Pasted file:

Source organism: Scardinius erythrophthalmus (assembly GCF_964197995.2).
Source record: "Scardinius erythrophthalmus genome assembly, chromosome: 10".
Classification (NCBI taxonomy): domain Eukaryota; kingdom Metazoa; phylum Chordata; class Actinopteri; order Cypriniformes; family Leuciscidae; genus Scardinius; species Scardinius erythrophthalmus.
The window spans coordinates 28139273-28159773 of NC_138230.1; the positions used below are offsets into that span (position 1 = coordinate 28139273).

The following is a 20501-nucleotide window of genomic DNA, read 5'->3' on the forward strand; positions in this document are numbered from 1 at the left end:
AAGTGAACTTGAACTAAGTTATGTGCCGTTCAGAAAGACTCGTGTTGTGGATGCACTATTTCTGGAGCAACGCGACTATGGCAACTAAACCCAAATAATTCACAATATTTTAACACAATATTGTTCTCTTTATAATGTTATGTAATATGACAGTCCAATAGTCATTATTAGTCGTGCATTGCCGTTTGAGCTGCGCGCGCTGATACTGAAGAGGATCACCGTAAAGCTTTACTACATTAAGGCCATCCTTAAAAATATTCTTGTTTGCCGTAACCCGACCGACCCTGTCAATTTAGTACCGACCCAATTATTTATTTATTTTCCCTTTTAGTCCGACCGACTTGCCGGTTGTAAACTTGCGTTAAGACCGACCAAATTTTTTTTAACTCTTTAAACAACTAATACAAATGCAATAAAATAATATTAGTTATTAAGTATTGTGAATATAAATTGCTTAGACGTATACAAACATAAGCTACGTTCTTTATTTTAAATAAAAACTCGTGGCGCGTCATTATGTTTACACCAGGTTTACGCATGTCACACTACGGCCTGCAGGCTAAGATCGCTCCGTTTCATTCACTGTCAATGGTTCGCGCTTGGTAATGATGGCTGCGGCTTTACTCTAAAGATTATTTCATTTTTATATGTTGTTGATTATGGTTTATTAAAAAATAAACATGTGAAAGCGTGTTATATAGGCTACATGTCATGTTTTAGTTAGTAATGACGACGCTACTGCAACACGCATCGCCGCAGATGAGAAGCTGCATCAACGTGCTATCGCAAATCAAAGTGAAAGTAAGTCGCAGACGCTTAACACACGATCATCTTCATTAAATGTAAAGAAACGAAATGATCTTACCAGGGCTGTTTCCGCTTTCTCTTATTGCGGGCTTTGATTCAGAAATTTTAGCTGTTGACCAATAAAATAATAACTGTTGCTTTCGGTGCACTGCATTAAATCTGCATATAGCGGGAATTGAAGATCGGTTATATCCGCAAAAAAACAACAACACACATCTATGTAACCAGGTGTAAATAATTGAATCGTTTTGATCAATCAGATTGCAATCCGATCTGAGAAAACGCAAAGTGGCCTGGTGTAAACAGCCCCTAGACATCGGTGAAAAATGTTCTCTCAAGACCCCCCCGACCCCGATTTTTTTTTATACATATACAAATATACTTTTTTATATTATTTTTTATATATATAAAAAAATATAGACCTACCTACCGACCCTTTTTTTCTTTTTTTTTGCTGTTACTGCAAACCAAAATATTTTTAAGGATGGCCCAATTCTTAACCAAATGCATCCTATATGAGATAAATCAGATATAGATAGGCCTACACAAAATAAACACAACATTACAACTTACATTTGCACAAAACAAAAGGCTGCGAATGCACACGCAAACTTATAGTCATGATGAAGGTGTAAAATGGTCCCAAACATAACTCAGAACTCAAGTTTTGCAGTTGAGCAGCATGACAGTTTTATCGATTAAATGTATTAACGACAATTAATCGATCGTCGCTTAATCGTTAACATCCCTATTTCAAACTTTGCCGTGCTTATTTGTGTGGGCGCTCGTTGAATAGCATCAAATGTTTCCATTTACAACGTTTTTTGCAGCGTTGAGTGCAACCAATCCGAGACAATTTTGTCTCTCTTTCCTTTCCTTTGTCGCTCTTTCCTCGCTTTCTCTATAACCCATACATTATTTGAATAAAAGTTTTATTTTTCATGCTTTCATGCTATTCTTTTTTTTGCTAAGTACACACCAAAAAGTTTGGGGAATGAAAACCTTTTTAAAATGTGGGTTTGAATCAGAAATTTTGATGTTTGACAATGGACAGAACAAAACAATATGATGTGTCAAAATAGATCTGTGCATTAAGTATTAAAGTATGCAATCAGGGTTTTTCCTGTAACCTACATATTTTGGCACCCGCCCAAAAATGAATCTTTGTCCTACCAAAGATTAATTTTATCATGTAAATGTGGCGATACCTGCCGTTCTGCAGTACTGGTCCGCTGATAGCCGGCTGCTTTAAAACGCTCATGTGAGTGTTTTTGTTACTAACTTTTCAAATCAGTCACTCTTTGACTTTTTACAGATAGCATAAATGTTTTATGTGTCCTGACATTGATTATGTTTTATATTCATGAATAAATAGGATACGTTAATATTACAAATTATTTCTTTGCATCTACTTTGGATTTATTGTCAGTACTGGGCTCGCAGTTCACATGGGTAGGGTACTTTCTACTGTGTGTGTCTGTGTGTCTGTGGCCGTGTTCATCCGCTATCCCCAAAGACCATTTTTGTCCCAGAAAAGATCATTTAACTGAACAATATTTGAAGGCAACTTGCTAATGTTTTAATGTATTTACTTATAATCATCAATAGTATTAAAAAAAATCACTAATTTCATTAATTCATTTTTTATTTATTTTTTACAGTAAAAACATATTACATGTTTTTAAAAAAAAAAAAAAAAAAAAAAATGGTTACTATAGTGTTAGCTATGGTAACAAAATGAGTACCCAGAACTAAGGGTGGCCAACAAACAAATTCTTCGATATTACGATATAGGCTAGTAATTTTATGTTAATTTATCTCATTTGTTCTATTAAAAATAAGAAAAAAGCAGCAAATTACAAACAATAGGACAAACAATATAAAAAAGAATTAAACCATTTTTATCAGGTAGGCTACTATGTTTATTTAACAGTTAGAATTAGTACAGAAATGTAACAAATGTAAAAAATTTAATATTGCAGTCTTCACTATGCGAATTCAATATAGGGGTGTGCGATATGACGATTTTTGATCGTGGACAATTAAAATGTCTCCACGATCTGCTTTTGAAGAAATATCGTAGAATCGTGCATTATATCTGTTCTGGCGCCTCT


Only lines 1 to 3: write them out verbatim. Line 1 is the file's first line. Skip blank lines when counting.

Source organism: Scardinius erythrophthalmus (assembly GCF_964197995.2).
Source record: "Scardinius erythrophthalmus genome assembly, chromosome: 10".
Classification (NCBI taxonomy): domain Eukaryota; kingdom Metazoa; phylum Chordata; class Actinopteri; order Cypriniformes; family Leuciscidae; genus Scardinius; species Scardinius erythrophthalmus.